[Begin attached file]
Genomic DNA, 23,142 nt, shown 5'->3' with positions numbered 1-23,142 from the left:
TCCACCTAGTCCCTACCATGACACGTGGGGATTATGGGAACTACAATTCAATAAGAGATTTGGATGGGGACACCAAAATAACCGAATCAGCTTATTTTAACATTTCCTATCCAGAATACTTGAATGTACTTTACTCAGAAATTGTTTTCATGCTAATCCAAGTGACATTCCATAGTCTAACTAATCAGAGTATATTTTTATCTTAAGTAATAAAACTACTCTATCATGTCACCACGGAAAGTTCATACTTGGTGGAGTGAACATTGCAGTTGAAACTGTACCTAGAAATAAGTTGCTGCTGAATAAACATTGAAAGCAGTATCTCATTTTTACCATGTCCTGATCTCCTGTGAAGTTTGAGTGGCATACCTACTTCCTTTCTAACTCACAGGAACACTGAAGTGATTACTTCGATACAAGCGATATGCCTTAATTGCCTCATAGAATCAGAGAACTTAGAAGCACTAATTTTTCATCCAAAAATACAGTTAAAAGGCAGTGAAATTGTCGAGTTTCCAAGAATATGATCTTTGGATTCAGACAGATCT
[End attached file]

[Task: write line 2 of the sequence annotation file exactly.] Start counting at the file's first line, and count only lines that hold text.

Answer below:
TCCACCTAGTCCCTACCATGACACGTGGGGATTATGGGAACTACAATTCAATAAGAGATTTGGATGGGGACACCAAAATAACCGAATCAGCTTATTTTAACATTTCCTATCCAGAATACTTGAATGTACTTTACTCAGAAATTGTTTTCATGCTAATCCAAGTGACATTCCATAGTCTAACTAATCAGAGTATATTTTTATCTTAAGTAATAAAACTACTCTATCATGTCACCACGGAAAGTTCATACTTGGTGGAGTGAACATTGCAGTTGAAACTGTACCTAGAAATAAGTTGCTGCTGAATAAACATTGAAAGCAGTATCTCATTTTTACCATGTCCTGATCTCCTGTGAAGTTTGAGTGGCATACCTACTTCCTTTCTAACTCACAGGAACACTGAAGTGATTACTTCGATACAAGCGATATGCCTTAATTGCCTCATAGAATCAGAGAACTTAGAAGCACTAATTTTTCATCCAAAAATACAGTTAAAAGGCAGTGAAATTGTCGAGTTTCCAAGAATATGATCTTTGGATTCAGACAGATCT